Anyone looking to reflect on the high points of the year in business and finance can pretty much do it in one, maybe two, words: subprime mess.
How the non-payment of mortgage interest by a homeowner in Fort Myers, Florida—and others like him—morphed into an international credit crisis, heaping such huge losses on Wall Street that its biggest banks had to look overseas for a capital infusion, is a story that will be told for years to come. Maybe Wall Street memories will be longer than the crisis this time around.
For those who may have missed the subprime press coverage or been too intimidated by the acronyms to dive in, herewith is a user’s guide to the subprime year of 2007:
S is for the Subprime loans that were sold to Wall Street, Securitized and snapped up by Structured investment vehicles (SIVs), which ran into trouble funding themselves. All of these “S” characters, independently, may have been well-intentioned initiatives: to encourage homeownership, to transfer risk, to turn a profit. Together, they were a lethal cocktail.
When home prices stopped rising, then started falling, subprime borrowers couldn’t refinance homes they couldn’t afford to begin with. They defaulted on their loans. In the end, intermediaries between borrower (homeowner) and lender (investor), not to mention their divergent interests, are proving to be a hurdle to a timely resolution of problem.
U is for Unreported losses. Banks have been offering up mea culpas for their third- and fourth-quarter losses after a record first half. Commercial and investment banks worldwide have reported writedowns and losses of more than $80 billion (Rs3.1 trillion) so far. Fear of more to come has crimped interbank lending. One view holds that banks are being aggressive now so they can start the New Year with a clean slate and, in some cases, a new CEO. If that’s the case, why do the announced losses continually outpace what was anticipated just a few weeks ago?
B is for Boohoo, Bonus foregone. Morgan Stanley chief executive John Mack said he would take a pass on the bonus pool this year following the bank’s first ever quarterly loss. Presumably, Mack has a portion of his $42 million 2006 compensation tucked away somewhere, having invested it more wisely and safely than his firm, which wrote down $9.4 billion in mortgage securities in the fourth quarter. Bear Stearns Companies Inc. CEO Jimmy Cayne and senior executives won’t reward their poor performance with a bonus either. The firm reported its first loss as a public company.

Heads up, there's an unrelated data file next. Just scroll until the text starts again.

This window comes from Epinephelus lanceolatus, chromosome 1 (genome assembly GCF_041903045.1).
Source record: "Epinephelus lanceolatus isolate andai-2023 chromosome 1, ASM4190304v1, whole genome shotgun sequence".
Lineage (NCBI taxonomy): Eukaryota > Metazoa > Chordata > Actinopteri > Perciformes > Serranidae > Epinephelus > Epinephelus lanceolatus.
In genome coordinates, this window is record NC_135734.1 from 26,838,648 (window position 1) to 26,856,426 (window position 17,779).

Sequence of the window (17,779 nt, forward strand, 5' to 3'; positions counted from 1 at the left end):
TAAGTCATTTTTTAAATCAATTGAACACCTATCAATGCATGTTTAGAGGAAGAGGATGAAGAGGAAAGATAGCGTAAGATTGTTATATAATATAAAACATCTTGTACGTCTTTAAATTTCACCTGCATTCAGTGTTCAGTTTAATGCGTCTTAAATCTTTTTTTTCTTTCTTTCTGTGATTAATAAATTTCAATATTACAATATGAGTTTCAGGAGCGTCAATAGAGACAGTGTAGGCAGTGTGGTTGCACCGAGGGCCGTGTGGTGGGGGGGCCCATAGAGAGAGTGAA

P is for Paulson. That’s Hank Paulson, formerly of Goldman Sachs Group Inc., now of the US treasury. Paulson has hatched or encouraged one plan after the next to soften the fallout from the mortgage meltdown. (It may be the neighbour’s foreclosed house, but it’s your property that goes down in value.)
The impetus for a bank-backed “SuperSIV,” which would buy high-quality assets from little SIVs and finance them with the banks’ commercial paper, is waning as some financial institutions (Citigroup Inc., HSBC Holdings Plc.) assume the liabilities of their SIVs. Other banks have said no thanks.
Another plan proposes to freeze the teaser rates on certain subprime loans. Paulson isn’t getting great reviews. He’ll be long gone before the ultimate votes are in.
R is for Regulation, Recession. The same senators and representatives who prodded lenders to extend credit to low-income folks in the 1970s and 1980s to help them buy homes are now horrified that the objects of their beneficence got put into loans they couldn’t afford.
Congress, which is always passing laws to prevent the last crisis, is considering a host of options from the benign (supporting more regulatory guidance) to the ridiculous (shifting the liability for predatory loans to investors). Heavy-handed measures may end up impeding the revival in residential real estate once inventories and prices come down.
The odds of a recession next year are rising, according to many economists. The Federal Reserve was slow to recognize the magnitude of the subprime problem, and quick to try different tactics, other than a reduction in its benchmark rate, once it did try to get credit flowing again. (If lowering the discount rate doesn’t reduce the stigma of borrowing directly from the Fed, create an anonymous facility for banks to bid for funds.)
I is for Interest rates, which are apt to come down in the New Year. Central banks have been busy acting as lenders of last resort. The European Central Bank loaned a record €348 billion (Rs19.7 trillion) for 14 days, which had the effect of reducing interbank rates by 50 basis points. Once the banking system’s immediate cash needs are met, it will be back to the more mundane job of ministering to the economy. In the US, with market rates still above the federal funds rate, the Fed will have to ease to return the yield curve to a positive slope.
M is for mortgage. See “S” above.
E is for the economy, which will be the biggest loser from the housing bubble gone bust. Today’s economy may be more resilient than in the past, but periods of excess credit creation tend to yield to periods of credit constraint.
From the Great Depression in the 1930s to the savings and loan crisis in the US in the early 1990s to Japan’s lost decade of the 1990s, history suggests that when the banking system is impaired, the economy doesn’t work. The workout from the credit problems won’t be quick or painless. Ringing out the old year doesn’t mean wringing out the losses from the subprime mess.
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